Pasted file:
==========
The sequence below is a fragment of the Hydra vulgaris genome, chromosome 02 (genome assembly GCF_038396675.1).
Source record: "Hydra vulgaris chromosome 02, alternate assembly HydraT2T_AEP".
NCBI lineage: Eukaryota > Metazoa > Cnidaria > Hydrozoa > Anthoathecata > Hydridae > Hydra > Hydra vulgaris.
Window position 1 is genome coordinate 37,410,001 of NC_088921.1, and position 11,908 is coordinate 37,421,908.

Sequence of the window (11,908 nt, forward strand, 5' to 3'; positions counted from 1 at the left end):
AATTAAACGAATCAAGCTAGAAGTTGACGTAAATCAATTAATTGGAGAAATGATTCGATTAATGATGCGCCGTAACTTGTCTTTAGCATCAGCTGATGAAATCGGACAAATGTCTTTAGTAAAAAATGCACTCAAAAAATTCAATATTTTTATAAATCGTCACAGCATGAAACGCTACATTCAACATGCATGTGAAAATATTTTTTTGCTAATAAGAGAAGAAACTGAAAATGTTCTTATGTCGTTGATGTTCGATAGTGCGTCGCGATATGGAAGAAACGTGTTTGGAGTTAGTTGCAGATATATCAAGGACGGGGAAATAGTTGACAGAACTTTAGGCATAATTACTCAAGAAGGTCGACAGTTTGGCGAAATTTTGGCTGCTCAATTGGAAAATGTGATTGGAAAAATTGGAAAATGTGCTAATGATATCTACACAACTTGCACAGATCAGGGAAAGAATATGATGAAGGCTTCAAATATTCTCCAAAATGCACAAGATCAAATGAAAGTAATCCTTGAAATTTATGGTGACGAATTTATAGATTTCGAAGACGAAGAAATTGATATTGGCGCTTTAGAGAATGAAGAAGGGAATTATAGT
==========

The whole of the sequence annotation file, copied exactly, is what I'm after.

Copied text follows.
The sequence below is a fragment of the Hydra vulgaris genome, chromosome 02 (genome assembly GCF_038396675.1).
Source record: "Hydra vulgaris chromosome 02, alternate assembly HydraT2T_AEP".
NCBI lineage: Eukaryota > Metazoa > Cnidaria > Hydrozoa > Anthoathecata > Hydridae > Hydra > Hydra vulgaris.
Window position 1 is genome coordinate 37,410,001 of NC_088921.1, and position 11,908 is coordinate 37,421,908.

Sequence of the window (11,908 nt, forward strand, 5' to 3'; positions counted from 1 at the left end):
AATTAAACGAATCAAGCTAGAAGTTGACGTAAATCAATTAATTGGAGAAATGATTCGATTAATGATGCGCCGTAACTTGTCTTTAGCATCAGCTGATGAAATCGGACAAATGTCTTTAGTAAAAAATGCACTCAAAAAATTCAATATTTTTATAAATCGTCACAGCATGAAACGCTACATTCAACATGCATGTGAAAATATTTTTTTGCTAATAAGAGAAGAAACTGAAAATGTTCTTATGTCGTTGATGTTCGATAGTGCGTCGCGATATGGAAGAAACGTGTTTGGAGTTAGTTGCAGATATATCAAGGACGGGGAAATAGTTGACAGAACTTTAGGCATAATTACTCAAGAAGGTCGACAGTTTGGCGAAATTTTGGCTGCTCAATTGGAAAATGTGATTGGAAAAATTGGAAAATGTGCTAATGATATCTACACAACTTGCACAGATCAGGGAAAGAATATGATGAAGGCTTCAAATATTCTCCAAAATGCACAAGATCAAATGAAAGTAATCCTTGAAATTTATGGTGACGAATTTATAGATTTCGAAGACGAAGAAATTGATATTGGCGCTTTAGAGAATGAAGAAGGGAATTATAGT